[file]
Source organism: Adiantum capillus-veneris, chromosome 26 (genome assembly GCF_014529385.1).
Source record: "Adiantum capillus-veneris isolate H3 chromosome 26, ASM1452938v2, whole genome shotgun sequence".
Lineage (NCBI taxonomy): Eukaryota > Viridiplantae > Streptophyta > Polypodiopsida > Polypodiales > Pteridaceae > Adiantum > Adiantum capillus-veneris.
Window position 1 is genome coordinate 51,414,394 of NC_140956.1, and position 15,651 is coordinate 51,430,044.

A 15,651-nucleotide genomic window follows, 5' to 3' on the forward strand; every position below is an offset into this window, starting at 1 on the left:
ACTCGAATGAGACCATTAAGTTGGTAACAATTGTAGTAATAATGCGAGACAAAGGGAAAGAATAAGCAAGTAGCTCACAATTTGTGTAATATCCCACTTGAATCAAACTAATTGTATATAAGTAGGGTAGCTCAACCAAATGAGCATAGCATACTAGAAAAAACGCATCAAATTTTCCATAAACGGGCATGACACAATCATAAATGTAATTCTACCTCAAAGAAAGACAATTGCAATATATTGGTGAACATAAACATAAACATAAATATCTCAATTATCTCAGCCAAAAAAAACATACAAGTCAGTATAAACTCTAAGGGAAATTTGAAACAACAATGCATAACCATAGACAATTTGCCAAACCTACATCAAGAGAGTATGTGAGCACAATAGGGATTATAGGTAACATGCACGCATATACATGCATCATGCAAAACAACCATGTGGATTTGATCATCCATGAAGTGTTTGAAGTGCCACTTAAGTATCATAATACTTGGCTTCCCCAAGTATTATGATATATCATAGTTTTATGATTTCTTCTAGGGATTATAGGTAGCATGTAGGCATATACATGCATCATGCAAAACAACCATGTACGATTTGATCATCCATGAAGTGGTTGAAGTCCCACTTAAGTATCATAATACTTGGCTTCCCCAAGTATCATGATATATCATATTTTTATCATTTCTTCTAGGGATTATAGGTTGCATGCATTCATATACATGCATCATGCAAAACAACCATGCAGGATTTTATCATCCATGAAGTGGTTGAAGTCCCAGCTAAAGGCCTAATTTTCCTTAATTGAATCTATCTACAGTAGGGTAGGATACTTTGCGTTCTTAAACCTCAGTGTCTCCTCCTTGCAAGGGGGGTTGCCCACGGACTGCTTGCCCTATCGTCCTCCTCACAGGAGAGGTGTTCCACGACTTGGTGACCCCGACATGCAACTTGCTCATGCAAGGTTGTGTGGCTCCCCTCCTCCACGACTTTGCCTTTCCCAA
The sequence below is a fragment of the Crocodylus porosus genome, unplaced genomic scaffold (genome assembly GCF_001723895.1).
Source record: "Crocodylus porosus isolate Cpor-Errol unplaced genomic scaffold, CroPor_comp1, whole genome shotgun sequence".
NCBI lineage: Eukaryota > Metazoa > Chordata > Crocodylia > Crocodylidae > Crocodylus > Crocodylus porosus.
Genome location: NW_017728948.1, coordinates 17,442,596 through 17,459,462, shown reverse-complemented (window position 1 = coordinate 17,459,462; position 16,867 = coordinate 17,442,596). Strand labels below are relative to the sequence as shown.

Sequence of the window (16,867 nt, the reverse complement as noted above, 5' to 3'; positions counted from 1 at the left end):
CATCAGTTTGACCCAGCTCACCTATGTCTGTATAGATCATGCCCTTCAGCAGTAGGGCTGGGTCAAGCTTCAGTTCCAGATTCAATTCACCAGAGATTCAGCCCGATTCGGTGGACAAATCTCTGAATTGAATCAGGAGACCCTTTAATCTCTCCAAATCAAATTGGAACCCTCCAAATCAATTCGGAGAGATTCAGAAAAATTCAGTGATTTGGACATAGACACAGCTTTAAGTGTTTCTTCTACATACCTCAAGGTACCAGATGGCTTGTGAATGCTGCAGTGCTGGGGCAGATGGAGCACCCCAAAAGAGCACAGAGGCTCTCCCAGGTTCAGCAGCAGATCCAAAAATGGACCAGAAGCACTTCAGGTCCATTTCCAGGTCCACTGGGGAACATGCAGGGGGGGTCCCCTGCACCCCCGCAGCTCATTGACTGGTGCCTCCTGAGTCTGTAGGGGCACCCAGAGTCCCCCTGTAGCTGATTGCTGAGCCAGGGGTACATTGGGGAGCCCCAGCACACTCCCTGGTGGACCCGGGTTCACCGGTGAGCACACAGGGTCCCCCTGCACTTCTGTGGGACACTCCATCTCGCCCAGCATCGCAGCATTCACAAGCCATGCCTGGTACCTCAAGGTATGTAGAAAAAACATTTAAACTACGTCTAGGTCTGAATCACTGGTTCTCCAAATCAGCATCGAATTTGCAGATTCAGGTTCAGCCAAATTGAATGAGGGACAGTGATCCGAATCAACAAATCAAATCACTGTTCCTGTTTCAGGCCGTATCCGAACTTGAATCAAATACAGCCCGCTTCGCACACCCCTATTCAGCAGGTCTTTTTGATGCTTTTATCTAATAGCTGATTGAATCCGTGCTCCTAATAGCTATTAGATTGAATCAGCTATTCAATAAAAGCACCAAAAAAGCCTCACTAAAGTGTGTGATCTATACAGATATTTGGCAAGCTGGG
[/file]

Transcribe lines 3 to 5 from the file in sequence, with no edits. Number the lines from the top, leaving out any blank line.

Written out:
Lineage (NCBI taxonomy): Eukaryota > Viridiplantae > Streptophyta > Polypodiopsida > Polypodiales > Pteridaceae > Adiantum > Adiantum capillus-veneris.
Window position 1 is genome coordinate 51,414,394 of NC_140956.1, and position 15,651 is coordinate 51,430,044.

A 15,651-nucleotide genomic window follows, 5' to 3' on the forward strand; every position below is an offset into this window, starting at 1 on the left: